Help Privacy Policy Disclaimer
  Advanced SearchBrowse




Journal Article

Validation of cost-efficient EEG experimental setup for neural tracking in an auditory attention task


Baek,  Seung-Cheol
Research Group Neurocognition of Music and Language, Max Planck Institute for Empirical Aesthetics, Max Planck Society;
Center for Intelligent & Interactive Robotics, Artificial Intelligence and Robot Institute, Korea Institute of Science and Technology;

External Resource
No external resources are shared
Fulltext (restricted access)
There are currently no full texts shared for your IP range.
Fulltext (public)

(Publisher version), 3MB

Supplementary Material (public)
There is no public supplementary material available

Ha, J., Baek, S.-C., Lim, Y., & Chung, J. H. (2023). Validation of cost-efficient EEG experimental setup for neural tracking in an auditory attention task. Scientific Reports, 13: 22682. doi:10.1038/s41598-023-49990-6.

Cite as: https://hdl.handle.net/21.11116/0000-000E-3F27-1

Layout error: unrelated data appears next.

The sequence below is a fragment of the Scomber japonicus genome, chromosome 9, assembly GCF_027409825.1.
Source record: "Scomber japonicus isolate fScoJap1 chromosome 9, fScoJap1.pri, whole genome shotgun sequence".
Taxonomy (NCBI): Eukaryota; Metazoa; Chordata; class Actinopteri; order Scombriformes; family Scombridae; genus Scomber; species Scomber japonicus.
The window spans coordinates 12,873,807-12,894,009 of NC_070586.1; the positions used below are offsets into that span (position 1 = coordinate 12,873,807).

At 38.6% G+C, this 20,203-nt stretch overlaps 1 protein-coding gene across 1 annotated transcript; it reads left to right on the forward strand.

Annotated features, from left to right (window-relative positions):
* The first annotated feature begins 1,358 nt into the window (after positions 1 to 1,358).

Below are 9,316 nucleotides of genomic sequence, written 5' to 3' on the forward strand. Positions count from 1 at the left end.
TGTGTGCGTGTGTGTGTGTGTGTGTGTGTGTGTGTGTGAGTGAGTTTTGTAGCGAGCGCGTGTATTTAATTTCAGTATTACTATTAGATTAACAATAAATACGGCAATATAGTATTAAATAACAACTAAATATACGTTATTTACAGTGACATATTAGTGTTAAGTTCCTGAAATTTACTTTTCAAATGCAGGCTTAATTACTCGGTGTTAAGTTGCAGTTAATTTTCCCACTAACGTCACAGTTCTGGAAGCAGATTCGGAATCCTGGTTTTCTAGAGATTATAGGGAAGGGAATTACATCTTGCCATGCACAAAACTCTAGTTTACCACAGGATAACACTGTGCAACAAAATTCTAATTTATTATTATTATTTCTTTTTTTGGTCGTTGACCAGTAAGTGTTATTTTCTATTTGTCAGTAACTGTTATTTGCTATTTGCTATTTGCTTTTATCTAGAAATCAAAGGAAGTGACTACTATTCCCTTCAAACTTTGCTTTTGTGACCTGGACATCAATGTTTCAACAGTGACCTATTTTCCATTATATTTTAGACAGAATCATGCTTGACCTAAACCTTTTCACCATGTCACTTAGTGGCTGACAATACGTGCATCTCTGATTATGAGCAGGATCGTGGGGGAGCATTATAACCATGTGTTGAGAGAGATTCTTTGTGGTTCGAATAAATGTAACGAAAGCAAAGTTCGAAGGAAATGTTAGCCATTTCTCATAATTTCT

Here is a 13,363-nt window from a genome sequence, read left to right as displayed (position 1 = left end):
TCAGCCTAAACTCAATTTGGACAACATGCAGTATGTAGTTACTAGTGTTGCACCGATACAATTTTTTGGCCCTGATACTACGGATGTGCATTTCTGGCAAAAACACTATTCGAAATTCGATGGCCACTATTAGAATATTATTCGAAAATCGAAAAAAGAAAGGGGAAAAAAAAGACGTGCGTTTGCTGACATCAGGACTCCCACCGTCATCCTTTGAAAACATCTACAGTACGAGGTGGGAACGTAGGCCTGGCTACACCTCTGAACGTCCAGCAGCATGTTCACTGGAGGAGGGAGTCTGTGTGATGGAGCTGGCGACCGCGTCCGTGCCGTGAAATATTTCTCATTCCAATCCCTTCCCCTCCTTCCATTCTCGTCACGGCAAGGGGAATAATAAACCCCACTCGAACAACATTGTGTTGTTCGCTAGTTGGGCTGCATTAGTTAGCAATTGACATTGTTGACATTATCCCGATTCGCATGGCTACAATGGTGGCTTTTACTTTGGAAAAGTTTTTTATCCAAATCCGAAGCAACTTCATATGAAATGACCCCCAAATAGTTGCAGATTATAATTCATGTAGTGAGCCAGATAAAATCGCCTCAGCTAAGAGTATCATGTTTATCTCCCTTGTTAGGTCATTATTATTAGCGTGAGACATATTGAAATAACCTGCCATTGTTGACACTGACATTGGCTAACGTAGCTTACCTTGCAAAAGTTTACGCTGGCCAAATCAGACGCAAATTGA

When individuals listen to speech, their neural activity phase-locks to the slow temporal rhythm, which is commonly referred to as “neural tracking”. The neural tracking mechanism allows for the detection of an attended sound source in a multi-talker situation by decoding neural signals obtained by electroencephalography (EEG), known as auditory attention decoding (AAD). Neural tracking with AAD can be utilized as an objective measurement tool for diverse clinical contexts, and it has potential to be applied to neuro-steered hearing devices. To effectively utilize this technology, it is essential to enhance the accessibility of EEG experimental setup and analysis. The aim of the study was to develop a cost-efficient neural tracking system and validate the feasibility of neural tracking measurement by conducting an AAD task using an offline and real-time decoder model outside the soundproof environment. We devised a neural tracking system capable of conducting AAD experiments using an OpenBCI and Arduino board. Nine participants were recruited to assess the performance of the AAD using the developed system, which involved presenting competing speech signals in an experiment setting without soundproofing. As a result, the offline decoder model demonstrated an average performance of 90%, and real-time decoder model exhibited a performance of 78%. The present study demonstrates the feasibility of implementing neural tracking and AAD using cost-effective devices in a practical environment.